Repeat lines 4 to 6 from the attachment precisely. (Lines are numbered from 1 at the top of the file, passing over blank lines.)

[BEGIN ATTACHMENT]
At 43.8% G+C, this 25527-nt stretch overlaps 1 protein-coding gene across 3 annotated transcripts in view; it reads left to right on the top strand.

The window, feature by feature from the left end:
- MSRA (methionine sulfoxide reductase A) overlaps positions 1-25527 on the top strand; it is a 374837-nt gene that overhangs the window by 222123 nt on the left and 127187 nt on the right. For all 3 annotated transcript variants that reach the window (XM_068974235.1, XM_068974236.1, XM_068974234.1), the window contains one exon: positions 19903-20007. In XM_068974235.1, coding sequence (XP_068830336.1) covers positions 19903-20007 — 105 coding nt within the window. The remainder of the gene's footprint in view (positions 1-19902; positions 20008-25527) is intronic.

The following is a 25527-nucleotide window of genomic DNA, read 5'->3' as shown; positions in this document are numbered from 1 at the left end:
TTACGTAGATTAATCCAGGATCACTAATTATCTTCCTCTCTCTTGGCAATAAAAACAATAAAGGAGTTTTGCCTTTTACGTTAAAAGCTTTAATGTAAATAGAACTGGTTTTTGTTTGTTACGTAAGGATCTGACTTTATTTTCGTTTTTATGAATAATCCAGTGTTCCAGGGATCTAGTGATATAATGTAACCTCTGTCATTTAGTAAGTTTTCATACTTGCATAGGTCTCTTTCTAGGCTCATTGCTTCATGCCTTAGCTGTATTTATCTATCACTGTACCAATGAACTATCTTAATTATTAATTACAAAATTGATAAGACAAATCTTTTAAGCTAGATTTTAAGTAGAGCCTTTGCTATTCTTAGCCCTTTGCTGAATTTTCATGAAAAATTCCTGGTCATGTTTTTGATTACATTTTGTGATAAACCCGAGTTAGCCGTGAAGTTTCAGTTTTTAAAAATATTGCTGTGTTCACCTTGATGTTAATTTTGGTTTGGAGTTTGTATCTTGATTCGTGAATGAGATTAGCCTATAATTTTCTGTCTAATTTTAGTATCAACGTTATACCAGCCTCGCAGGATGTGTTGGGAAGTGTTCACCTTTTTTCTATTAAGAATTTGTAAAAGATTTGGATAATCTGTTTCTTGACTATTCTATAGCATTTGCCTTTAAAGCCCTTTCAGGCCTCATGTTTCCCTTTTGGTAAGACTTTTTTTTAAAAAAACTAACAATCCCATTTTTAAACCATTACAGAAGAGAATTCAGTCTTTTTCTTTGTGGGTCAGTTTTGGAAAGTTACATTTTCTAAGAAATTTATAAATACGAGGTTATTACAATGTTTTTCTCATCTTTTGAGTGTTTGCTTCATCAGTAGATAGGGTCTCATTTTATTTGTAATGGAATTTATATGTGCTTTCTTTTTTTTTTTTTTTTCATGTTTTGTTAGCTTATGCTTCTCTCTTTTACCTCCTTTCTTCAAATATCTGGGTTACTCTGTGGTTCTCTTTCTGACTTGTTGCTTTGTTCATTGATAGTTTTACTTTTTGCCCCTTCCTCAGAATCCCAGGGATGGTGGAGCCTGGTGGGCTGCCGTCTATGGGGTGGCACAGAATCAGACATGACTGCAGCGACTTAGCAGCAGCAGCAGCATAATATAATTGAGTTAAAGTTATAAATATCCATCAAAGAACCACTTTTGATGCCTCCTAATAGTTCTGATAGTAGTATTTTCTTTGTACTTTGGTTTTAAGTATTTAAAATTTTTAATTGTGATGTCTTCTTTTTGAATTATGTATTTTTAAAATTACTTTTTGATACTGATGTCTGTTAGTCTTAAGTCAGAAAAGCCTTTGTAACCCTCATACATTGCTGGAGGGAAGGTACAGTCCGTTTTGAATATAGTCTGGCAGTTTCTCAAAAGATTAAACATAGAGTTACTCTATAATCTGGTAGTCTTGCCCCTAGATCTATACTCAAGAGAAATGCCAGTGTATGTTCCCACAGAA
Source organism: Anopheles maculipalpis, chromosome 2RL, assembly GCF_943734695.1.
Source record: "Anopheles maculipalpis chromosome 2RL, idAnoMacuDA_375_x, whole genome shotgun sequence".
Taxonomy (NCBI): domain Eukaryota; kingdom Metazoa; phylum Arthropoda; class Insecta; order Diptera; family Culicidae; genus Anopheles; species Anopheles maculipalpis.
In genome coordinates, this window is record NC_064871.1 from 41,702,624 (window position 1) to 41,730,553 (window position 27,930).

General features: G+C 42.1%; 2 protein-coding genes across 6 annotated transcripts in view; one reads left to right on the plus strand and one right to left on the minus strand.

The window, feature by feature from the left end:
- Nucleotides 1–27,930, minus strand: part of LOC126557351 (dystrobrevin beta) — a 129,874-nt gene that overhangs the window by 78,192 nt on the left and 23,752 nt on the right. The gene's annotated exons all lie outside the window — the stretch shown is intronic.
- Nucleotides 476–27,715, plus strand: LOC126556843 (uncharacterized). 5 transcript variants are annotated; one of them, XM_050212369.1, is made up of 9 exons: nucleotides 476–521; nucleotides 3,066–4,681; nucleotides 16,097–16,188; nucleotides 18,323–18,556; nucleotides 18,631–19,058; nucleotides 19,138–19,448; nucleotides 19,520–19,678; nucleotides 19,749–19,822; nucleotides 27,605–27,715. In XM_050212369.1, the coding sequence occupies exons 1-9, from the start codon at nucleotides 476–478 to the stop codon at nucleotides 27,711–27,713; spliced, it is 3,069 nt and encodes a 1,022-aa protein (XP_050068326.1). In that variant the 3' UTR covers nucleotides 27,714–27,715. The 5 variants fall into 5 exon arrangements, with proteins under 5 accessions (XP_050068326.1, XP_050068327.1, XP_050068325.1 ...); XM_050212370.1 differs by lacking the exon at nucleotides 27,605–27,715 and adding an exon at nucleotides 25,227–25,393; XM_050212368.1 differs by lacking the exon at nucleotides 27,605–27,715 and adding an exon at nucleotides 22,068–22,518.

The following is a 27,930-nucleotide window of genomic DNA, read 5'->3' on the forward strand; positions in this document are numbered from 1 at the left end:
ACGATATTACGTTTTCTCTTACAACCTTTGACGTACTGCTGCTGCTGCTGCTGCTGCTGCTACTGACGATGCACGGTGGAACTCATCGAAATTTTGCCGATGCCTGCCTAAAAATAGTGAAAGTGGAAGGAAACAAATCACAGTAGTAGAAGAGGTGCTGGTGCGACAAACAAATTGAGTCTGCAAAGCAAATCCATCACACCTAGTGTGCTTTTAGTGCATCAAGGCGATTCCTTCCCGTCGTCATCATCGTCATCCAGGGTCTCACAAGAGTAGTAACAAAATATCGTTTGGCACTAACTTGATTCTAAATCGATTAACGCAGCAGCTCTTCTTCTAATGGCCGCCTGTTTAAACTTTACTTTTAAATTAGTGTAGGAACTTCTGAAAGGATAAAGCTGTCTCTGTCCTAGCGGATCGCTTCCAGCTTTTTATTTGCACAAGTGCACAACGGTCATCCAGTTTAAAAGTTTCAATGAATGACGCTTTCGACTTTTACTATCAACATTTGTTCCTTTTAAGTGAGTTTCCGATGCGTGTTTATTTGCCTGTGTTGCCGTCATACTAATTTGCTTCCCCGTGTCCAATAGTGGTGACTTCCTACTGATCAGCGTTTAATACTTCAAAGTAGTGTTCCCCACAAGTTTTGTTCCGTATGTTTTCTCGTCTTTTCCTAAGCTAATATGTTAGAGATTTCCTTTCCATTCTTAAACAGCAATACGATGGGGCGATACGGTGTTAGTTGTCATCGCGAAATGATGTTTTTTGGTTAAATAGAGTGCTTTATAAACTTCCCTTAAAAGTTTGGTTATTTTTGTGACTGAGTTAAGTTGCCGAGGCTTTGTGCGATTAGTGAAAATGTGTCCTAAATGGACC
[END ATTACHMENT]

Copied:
The following is a 25527-nucleotide window of genomic DNA, read 5'->3' as shown; positions in this document are numbered from 1 at the left end:
TTACGTAGATTAATCCAGGATCACTAATTATCTTCCTCTCTCTTGGCAATAAAAACAATAAAGGAGTTTTGCCTTTTACGTTAAAAGCTTTAATGTAAATAGAACTGGTTTTTGTTTGTTACGTAAGGATCTGACTTTATTTTCGTTTTTATGAATAATCCAGTGTTCCAGGGATCTAGTGATATAATGTAACCTCTGTCATTTAGTAAGTTTTCATACTTGCATAGGTCTCTTTCTAGGCTCATTGCTTCATGCCTTAGCTGTATTTATCTATCACTGTACCAATGAACTATCTTAATTATTAATTACAAAATTGATAAGACAAATCTTTTAAGCTAGATTTTAAGTAGAGCCTTTGCTATTCTTAGCCCTTTGCTGAATTTTCATGAAAAATTCCTGGTCATGTTTTTGATTACATTTTGTGATAAACCCGAGTTAGCCGTGAAGTTTCAGTTTTTAAAAATATTGCTGTGTTCACCTTGATGTTAATTTTGGTTTGGAGTTTGTATCTTGATTCGTGAATGAGATTAGCCTATAATTTTCTGTCTAATTTTAGTATCAACGTTATACCAGCCTCGCAGGATGTGTTGGGAAGTGTTCACCTTTTTTCTATTAAGAATTTGTAAAAGATTTGGATAATCTGTTTCTTGACTATTCTATAGCATTTGCCTTTAAAGCCCTTTCAGGCCTCATGTTTCCCTTTTGGTAAGACTTTTTTTTAAAAAAACTAACAATCCCATTTTTAAACCATTACAGAAGAGAATTCAGTCTTTTTCTTTGTGGGTCAGTTTTGGAAAGTTACATTTTCTAAGAAATTTATAAATACGAGGTTATTACAATGTTTTTCTCATCTTTTGAGTGTTTGCTTCATCAGTAGATAGGGTCTCATTTTATTTGTAATGGAATTTATATGTGCTTTCTTTTTTTTTTTTTTTTCATGTTTTGTTAGCTTATGCTTCTCTCTTTTACCTCCTTTCTTCAAATATCTGGGTTACTCTGTGGTTCTCTTTCTGACTTGTTGCTTTGTTCATTGATAGTTTTACTTTTTGCCCCTTCCTCAGAATCCCAGGGATGGTGGAGCCTGGTGGGCTGCCGTCTATGGGGTGGCACAGAATCAGACATGACTGCAGCGACTTAGCAGCAGCAGCAGCATAATATAATTGAGTTAAAGTTATAAATATCCATCAAAGAACCACTTTTGATGCCTCCTAATAGTTCTGATAGTAGTATTTTCTTTGTACTTTGGTTTTAAGTATTTAAAATTTTTAATTGTGATGTCTTCTTTTTGAATTATGTATTTTTAAAATTACTTTTTGATACTGATGTCTGTTAGTCTTAAGTCAGAAAAGCCTTTGTAACCCTCATACATTGCTGGAGGGAAGGTACAGTCCGTTTTGAATATAGTCTGGCAGTTTCTCAAAAGATTAAACATAGAGTTACTCTATAATCTGGTAGTCTTGCCCCTAGATCTATACTCAAGAGAAATGCCAGTGTATGTTCCCACAGAA
Source organism: Anopheles maculipalpis, chromosome 2RL, assembly GCF_943734695.1.